Catching up with Summer Doctoral Programme (SDP) Alumni
Yana Breindl attended the 2009 Summer Doctoral Programme in Brisbane. She is currently a Wiener-Anspach Foundation Post-Doctoral Fellow at the OII, working on digital rights campaigning in Europe. Having already spoken about the SDP with Yana, we caught up with her for another chat…
Ed: You are now a visitor at the OII! What’s it like being in Oxford (after Australia)?
YB: It’s impressive! Oxford is a researcher’s paradise: centuries of academic history, more traditions than you’d ever be able to understand in a year, beautiful libraries all over the place, fascinating seminars on any topic you could imagine and, of course, many amazing scholars and brilliant students that are the heart of Oxford’s academic life. During my PhD, I’ve gotten used to traveling around the world to attend conferences (and summer schools) to meet other internet researchers. Here, visitors from all over the world come and participate in the vibrant academic life. Two weeks ago, Jimmy Wales was here to speak about free speech with Timothy Garton Ash (just a day after the Wikipedia blackout). Sometimes, it’s intimidating actually.
Ed: Are you still in touch with anyone from your SDP year?
YB: Absolutely! We’re not writing everyday but I regularly meet other SDP09ers (often the same 5-7 people actually) at academic conferences, or when visiting each other’s cities and universities. It’s great to have a network of people all over the world with whom you can remember good old koala times. With each new encounter, we have more memories to share and look forward to meeting again in the future. And then, there’s always facebook that allows us to see what’s going on in each others lives and keep in touch, even if it’s just from time to time. When one of us finishes his/her PhD, gets a baby or finds a new position, we’re all there to comment on his/her wall! Since 2009, I’ve met many SDP alumni from other years as well. Three of us are at OII at the moment in fact!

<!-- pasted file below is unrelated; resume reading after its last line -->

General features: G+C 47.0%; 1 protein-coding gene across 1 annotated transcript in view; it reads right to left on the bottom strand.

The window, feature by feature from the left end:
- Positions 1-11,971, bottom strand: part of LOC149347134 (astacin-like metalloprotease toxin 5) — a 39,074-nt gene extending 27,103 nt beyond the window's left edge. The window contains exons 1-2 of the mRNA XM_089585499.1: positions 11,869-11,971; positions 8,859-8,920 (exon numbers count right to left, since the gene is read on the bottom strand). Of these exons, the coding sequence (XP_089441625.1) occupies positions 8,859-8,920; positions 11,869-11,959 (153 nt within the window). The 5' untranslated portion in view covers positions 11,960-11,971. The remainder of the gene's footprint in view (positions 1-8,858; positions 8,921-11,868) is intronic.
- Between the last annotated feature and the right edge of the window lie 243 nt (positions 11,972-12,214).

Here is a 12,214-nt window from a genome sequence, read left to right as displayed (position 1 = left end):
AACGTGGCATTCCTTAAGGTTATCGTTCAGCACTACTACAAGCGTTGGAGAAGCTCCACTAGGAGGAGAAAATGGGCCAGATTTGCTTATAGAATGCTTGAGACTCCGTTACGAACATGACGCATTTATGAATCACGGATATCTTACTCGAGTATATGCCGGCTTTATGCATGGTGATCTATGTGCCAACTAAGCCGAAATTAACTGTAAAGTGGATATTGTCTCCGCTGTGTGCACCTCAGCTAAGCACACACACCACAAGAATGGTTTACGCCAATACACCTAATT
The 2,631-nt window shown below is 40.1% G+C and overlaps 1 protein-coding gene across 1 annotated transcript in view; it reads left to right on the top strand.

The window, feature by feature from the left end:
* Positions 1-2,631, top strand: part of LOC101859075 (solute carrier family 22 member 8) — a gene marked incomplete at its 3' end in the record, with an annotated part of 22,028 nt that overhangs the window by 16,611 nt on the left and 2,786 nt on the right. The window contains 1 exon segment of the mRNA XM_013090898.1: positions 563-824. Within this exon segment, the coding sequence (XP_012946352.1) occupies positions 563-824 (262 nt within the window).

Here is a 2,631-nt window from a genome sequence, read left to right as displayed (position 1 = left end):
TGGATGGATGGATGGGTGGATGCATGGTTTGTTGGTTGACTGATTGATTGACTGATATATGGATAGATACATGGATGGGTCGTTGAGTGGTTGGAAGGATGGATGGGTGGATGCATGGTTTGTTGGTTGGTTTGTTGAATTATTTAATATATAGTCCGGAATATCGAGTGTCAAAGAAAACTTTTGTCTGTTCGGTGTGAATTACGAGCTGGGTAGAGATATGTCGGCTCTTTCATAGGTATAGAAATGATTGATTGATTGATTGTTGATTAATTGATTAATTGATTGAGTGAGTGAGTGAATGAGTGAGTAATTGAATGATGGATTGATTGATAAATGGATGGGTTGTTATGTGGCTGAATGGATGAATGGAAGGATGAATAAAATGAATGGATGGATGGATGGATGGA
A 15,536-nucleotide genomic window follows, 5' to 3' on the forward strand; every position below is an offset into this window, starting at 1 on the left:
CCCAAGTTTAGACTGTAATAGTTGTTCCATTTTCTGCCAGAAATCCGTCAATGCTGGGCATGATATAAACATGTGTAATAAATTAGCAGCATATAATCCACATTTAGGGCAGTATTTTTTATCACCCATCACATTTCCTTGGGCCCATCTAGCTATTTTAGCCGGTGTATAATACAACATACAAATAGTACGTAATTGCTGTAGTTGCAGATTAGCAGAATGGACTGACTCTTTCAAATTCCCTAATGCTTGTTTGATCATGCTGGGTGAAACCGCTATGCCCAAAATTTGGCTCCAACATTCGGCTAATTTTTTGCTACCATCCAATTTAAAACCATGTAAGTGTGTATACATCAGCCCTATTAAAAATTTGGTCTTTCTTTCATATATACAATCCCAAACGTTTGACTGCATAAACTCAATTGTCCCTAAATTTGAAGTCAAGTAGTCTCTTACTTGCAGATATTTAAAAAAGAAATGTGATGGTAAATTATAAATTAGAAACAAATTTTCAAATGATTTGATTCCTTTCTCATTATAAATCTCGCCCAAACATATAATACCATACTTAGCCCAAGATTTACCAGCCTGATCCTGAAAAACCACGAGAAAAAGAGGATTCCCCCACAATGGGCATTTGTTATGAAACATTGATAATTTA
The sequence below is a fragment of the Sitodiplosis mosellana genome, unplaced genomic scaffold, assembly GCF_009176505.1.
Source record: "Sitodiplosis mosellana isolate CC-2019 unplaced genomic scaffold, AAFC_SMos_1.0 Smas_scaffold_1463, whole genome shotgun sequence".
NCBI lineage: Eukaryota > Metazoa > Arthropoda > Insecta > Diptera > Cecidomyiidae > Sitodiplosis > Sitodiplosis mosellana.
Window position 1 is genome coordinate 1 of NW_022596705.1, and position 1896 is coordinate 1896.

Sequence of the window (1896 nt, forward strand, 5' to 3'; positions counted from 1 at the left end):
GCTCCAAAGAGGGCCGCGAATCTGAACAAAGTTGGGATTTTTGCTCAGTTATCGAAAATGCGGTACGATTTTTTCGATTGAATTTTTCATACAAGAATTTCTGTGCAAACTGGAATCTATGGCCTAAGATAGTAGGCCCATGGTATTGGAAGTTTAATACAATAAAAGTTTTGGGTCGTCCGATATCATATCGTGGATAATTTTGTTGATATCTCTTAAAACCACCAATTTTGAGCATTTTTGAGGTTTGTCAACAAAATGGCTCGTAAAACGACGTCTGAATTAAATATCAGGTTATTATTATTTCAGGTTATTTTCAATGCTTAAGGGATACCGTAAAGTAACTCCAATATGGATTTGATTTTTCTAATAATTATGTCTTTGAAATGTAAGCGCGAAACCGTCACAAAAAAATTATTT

Ed: What was the most useful thing you were told (by faculty or students)?
YB: The most useful thing? That’s a tough one. There’s certainly Nancy Baym’s “perfection is the enemy of done” that I pasted above my desk when writing up the dissertation. Or Bernie Hogan’s advice: “you don’t need to do network analysis, you just need to understand enough network theory to justify why you’re not doing it!”. The career discussion with past SDP alumni was very helpful as well to think about life after the PhD and possible trajectories. More generally, the experience of sharing a common passion for internet research but also our doubts and fears with students and faculty was a rewarding experience. You realise that all academics are humans in the end.
Ed: And what memory will really stick with you, do you think?
YB: There are many memories: the classroom at QUT covered with colourful drawings where we spend most of our days, our attempts at making Jean LOL in class through the etherpad backchannel, the engaging discussions with students and faculty working on a great variety of subjects (“eye-opening” as Nikki put it), our pot luck dinners in Andres and Jin’s flat (they had the best view!) and of course the video we made with Tim and Neal, that was great fun!
Ed: Any advice for students who are thinking about applying?
YB: Be honest about your research. Don’t try to fit it into a potential SDP theme (ours was “creativity”). Think about the strengths of your PhD: what’s the gap in the literature that you want to fill and how are you going to achieve this? Remember that your readers might not be familiar with your theoretical background so be clear and concise in addressing the literature. Don’t forget to justify your methods and what you expect to find. If some things are still unclear about your research, that’s normal. If they weren’t, you would not need to go to a doctoral school. Don’t be shy in articulating your expectations from SDP. You won’t find all the answers there but lots of useful hints and advice that will help you keep going. Many SDPers don’t have a home institution focusing on internet research; this is a good reason to apply.